/ 2 June 2024

Mbalula: Zuma party, service delivery collapse and low turnout cost the ANC its majority

President Ramaphosa Address The 2019 Manifesto Review Wrap Up
ANC secretary general Fikile Mbalula. (OJ Koloti/Gallo Images)

The ANC believes low voter turnout, the emergence of Jacob Zuma’s uMkhonto weSizwe party and public dissatisfaction over service delivery all contributed to the party losing its majority nationally.

ANC secretary general Fikile Mbalula on Sunday briefed the media for the first time on the party’s performance in the national and provincial poll, saying that it accepted the will of the voters.

The party lost control of Gauteng and was decimated in KwaZulu-Natal, where Zuma’s party took 45% of the vote, while it also fell below 50% in the Northern Cape, and lost 17 percentage points of its support nationally.

Mbalula said the ANC accepted its losses and thanked the six million people who voted for it and supported its efforts “to rid the ANC of corrupt elements as part of our renewal process”.

“While there are several factors that have contributed to the decline in support, the results send a clear message to the ANC,” he said. “We wish to assure the people of South Africa that we have heard them.”

Mbalula said the party had taken “a beating” and was “down but not out” and would have to adjust to its new role without a majority by partnering with others to provide leadership to the country.

The ANC would stick with its programme of “renewal and rebuilding of our movement” and would focus on service delivery in areas where it was in government in response to the message from the voting public.

The party’s top seven and its national working committee would be conducting a “deep analysis” of its performance along with the elections team and a report would be presented to the national executive committee, which meets on Tuesday, he added.

In response to questions, Mbalula said the party’s leadership — including himself and President Cyril Ramaphosa — would not resign over the poor showing as the ANC did not operate in that way.

He said while the party would analyse what went wrong and how to correct this, “we are not in the blame game” and that the outcome would not result in resignations — or the removal of any leader over the elections.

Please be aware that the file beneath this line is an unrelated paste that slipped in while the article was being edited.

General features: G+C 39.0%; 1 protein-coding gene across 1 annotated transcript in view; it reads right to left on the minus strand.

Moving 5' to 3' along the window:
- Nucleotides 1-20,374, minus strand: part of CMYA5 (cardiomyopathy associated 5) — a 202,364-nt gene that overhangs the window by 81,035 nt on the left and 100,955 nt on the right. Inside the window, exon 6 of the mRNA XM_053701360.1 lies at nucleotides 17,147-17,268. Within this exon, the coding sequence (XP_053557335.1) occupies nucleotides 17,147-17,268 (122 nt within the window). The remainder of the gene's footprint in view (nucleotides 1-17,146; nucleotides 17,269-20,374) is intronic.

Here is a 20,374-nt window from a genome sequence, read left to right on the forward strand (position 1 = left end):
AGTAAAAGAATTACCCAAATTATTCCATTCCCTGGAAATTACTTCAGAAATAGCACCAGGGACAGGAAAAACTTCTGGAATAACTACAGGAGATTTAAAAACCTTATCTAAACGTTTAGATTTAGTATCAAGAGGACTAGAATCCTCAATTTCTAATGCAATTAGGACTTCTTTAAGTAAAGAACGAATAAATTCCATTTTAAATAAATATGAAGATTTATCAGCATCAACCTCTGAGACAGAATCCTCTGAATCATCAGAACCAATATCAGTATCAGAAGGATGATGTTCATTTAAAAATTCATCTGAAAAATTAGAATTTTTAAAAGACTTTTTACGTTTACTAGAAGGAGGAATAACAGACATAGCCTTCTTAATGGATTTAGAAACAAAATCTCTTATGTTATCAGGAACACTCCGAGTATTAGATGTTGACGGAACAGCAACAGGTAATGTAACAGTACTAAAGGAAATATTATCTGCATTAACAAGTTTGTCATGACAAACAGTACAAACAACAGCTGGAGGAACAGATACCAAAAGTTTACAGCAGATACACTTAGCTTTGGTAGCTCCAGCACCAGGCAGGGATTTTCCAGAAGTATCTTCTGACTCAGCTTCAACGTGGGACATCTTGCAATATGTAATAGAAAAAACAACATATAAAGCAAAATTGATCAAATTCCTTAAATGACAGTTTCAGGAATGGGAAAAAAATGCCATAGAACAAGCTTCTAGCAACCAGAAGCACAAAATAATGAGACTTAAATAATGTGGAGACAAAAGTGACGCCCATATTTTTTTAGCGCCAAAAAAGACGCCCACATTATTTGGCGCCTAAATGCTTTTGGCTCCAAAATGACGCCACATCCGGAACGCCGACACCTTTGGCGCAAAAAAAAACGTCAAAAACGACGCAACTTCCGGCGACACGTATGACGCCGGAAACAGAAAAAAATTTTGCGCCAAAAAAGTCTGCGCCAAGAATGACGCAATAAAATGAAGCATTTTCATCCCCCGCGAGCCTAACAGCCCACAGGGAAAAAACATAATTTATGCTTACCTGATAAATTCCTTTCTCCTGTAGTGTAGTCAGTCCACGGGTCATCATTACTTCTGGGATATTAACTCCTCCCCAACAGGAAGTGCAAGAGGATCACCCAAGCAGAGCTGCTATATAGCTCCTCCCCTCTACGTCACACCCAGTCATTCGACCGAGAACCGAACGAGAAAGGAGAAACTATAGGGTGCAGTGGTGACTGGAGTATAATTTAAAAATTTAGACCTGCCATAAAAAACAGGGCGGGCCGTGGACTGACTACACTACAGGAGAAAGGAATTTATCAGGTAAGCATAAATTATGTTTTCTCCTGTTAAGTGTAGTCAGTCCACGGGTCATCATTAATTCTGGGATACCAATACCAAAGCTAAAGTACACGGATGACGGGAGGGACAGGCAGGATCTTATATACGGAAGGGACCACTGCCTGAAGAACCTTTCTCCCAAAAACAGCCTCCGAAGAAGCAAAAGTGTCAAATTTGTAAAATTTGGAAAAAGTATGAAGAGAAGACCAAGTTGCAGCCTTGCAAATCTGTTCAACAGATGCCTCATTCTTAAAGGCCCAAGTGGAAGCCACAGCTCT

“We stood our ground and we fought very hard and we lost. Did we commit mistakes? Yes, we did, in government and everywhere else. We need to analyse those so that we don’t do them (again),” Mbalula said.

“We need to analyse the bleeding that has been brought on by JZ forming a party. If JZ didn’t form the MK party and had supported the ANC, we would not be here talking about so and so.”

Mbalula said Zuma had shown himself to be a “force to be reckoned with” as he had filled a “void” in KwaZulu-Natal and had taken on the role of a “father figure” to people in the province.

“That void that he has closed impacted negatively on the ANC. It has not favoured Inkatha. It has not favoured us. It has served him very well,” Mbalula said.

The ANC would have to look at a way to deal with this phenomenon, in conjunction with its provincial leadership.

He said there was no plan to remove the ANC leadership in KwaZulu-Natal over their poor performance, telling journalists: “We have not taken that decision.”

The party would investigate whether members had clandestinely campaigned for MK during the elections in due course and would also conclude its disciplinary action against Zuma.

Mbalula said the ANC had further been impacted by the “demon of low turnout” but that it was “humbled” by the fact that it remained the largest party in South Africa, despite the “significant decline”.

Turning to the threats issued by Zuma that there would be “trouble” if the Electoral Commission of South Africa (IEC) went ahead with declaring a result on Sunday night, Mbalula called on South Africans to “resist” efforts to weaken democracy and “undermine our electoral processes”.

“As a nation, we will stand together against those who threaten violence and instability. The people of South Africa, as they have shown in the past, will not tolerate any threats to our democracy,” he said.

“The people of South Africa have made their wishes known in free and fair elections and we must all respect them.”